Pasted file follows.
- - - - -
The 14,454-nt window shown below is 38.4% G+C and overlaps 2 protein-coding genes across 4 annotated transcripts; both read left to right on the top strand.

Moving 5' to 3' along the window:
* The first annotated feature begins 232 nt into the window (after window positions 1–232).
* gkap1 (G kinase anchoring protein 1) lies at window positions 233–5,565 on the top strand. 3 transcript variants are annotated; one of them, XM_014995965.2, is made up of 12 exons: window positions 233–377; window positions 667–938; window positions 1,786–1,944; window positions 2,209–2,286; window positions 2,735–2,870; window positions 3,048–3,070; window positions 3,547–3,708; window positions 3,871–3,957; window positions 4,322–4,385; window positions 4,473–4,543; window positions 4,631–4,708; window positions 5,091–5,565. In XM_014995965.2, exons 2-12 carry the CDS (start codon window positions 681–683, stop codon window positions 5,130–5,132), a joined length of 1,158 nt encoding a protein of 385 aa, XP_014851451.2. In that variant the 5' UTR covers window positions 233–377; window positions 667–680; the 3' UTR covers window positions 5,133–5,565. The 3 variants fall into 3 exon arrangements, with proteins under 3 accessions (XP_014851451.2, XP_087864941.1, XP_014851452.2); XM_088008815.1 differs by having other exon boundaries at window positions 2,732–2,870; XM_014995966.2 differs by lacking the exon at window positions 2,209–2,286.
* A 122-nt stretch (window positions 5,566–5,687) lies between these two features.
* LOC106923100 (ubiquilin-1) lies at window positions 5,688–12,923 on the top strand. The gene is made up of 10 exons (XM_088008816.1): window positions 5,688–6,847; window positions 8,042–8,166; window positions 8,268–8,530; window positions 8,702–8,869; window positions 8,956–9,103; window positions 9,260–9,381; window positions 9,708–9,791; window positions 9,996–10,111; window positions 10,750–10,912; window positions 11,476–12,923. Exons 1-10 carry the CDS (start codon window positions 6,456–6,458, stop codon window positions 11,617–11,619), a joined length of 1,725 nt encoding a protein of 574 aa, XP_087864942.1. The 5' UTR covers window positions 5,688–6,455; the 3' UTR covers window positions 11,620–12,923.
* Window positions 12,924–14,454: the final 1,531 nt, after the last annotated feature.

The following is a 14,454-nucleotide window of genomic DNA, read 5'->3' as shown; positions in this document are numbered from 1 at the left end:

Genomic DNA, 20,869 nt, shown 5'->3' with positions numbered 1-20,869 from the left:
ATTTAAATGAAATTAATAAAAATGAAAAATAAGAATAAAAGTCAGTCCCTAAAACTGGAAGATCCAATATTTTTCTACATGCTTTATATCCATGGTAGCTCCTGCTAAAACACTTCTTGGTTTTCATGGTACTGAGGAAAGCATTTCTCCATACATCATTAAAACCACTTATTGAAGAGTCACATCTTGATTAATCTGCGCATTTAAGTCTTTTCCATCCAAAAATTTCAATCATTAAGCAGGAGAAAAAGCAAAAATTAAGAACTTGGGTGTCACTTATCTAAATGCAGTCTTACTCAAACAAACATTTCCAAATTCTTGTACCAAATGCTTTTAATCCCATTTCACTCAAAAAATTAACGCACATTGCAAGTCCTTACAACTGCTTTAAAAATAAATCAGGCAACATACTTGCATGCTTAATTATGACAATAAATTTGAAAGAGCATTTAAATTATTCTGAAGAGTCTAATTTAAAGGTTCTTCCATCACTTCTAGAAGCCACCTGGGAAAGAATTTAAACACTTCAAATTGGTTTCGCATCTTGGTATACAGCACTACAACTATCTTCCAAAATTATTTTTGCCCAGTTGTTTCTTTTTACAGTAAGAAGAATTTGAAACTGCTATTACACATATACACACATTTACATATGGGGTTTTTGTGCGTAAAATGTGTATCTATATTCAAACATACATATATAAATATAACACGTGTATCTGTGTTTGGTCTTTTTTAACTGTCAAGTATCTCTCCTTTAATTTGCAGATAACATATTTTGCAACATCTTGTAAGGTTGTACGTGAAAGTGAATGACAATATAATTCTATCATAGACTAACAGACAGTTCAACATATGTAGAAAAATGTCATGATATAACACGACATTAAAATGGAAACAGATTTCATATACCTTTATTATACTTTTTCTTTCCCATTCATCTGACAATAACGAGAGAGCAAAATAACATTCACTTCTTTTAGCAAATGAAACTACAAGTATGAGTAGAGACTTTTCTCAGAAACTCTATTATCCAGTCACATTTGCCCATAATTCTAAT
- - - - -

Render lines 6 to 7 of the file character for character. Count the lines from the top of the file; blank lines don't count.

* LOC106923100 (ubiquilin-1) lies at window positions 5,688–12,923 on the top strand. The gene is made up of 10 exons (XM_088008816.1): window positions 5,688–6,847; window positions 8,042–8,166; window positions 8,268–8,530; window positions 8,702–8,869; window positions 8,956–9,103; window positions 9,260–9,381; window positions 9,708–9,791; window positions 9,996–10,111; window positions 10,750–10,912; window positions 11,476–12,923. Exons 1-10 carry the CDS (start codon window positions 6,456–6,458, stop codon window positions 11,617–11,619), a joined length of 1,725 nt encoding a protein of 574 aa, XP_087864942.1. The 5' UTR covers window positions 5,688–6,455; the 3' UTR covers window positions 11,620–12,923.
* Window positions 12,924–14,454: the final 1,531 nt, after the last annotated feature.